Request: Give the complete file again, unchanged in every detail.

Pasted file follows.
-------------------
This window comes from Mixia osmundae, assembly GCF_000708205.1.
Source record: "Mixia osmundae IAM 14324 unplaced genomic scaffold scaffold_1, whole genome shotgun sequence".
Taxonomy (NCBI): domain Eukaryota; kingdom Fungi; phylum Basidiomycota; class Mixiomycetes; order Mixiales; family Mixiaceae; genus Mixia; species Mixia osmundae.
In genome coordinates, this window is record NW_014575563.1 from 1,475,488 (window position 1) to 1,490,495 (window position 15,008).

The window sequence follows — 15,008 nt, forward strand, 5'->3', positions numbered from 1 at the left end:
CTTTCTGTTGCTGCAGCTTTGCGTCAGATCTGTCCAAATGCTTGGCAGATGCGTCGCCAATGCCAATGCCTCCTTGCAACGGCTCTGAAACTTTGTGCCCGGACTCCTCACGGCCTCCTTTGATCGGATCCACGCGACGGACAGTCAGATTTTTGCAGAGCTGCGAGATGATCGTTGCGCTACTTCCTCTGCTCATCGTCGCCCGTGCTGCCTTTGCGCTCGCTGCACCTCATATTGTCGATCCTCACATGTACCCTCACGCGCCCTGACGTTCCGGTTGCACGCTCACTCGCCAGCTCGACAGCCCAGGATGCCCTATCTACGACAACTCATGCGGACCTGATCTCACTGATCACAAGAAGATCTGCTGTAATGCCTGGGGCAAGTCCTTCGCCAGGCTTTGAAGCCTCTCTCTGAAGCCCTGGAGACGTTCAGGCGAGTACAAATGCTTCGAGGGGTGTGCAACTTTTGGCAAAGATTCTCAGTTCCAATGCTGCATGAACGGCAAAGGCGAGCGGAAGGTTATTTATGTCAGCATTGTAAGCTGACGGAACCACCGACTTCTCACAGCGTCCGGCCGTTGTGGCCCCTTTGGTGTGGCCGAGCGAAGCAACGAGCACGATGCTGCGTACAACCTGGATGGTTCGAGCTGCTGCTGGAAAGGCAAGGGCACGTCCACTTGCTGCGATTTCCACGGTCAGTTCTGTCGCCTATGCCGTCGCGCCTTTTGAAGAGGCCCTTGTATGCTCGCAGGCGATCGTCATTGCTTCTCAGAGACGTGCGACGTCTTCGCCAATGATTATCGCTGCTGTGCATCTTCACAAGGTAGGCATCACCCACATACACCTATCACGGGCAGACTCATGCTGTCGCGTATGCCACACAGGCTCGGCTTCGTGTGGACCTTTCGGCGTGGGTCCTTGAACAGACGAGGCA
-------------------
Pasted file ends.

This window comes from Mixia osmundae, assembly GCF_000708205.1.
Source record: "Mixia osmundae IAM 14324 unplaced genomic scaffold scaffold_1, whole genome shotgun sequence".
Taxonomy (NCBI): domain Eukaryota; kingdom Fungi; phylum Basidiomycota; class Mixiomycetes; order Mixiales; family Mixiaceae; genus Mixia; species Mixia osmundae.
In genome coordinates, this window is record NW_014575563.1 from 1,475,488 (window position 1) to 1,490,495 (window position 15,008).

The window sequence follows — 15,008 nt, forward strand, 5'->3', positions numbered from 1 at the left end:
CTTTCTGTTGCTGCAGCTTTGCGTCAGATCTGTCCAAATGCTTGGCAGATGCGTCGCCAATGCCAATGCCTCCTTGCAACGGCTCTGAAACTTTGTGCCCGGACTCCTCACGGCCTCCTTTGATCGGATCCACGCGACGGACAGTCAGATTTTTGCAGAGCTGCGAGATGATCGTTGCGCTACTTCCTCTGCTCATCGTCGCCCGTGCTGCCTTTGCGCTCGCTGCACCTCATATTGTCGATCCTCACATGTACCCTCACGCGCCCTGACGTTCCGGTTGCACGCTCACTCGCCAGCTCGACAGCCCAGGATGCCCTATCTACGACAACTCATGCGGACCTGATCTCACTGATCACAAGAAGATCTGCTGTAATGCCTGGGGCAAGTCCTTCGCCAGGCTTTGAAGCCTCTCTCTGAAGCCCTGGAGACGTTCAGGCGAGTACAAATGCTTCGAGGGGTGTGCAACTTTTGGCAAAGATTCTCAGTTCCAATGCTGCATGAACGGCAAAGGCGAGCGGAAGGTTATTTATGTCAGCATTGTAAGCTGACGGAACCACCGACTTCTCACAGCGTCCGGCCGTTGTGGCCCCTTTGGTGTGGCCGAGCGAAGCAACGAGCACGATGCTGCGTACAACCTGGATGGTTCGAGCTGCTGCTGGAAAGGCAAGGGCACGTCCACTTGCTGCGATTTCCACGGTCAGTTCTGTCGCCTATGCCGTCGCGCCTTTTGAAGAGGCCCTTGTATGCTCGCAGGCGATCGTCATTGCTTCTCAGAGACGTGCGACGTCTTCGCCAATGATTATCGCTGCTGTGCATCTTCACAAGGTAGGCATCACCCACATACACCTATCACGGGCAGACTCATGCTGTCGCGTATGCCACACAGGCTCGGCTTCGTGTGGACCTTTCGGCGTGGGTCCTTGAACAGACGAGGCA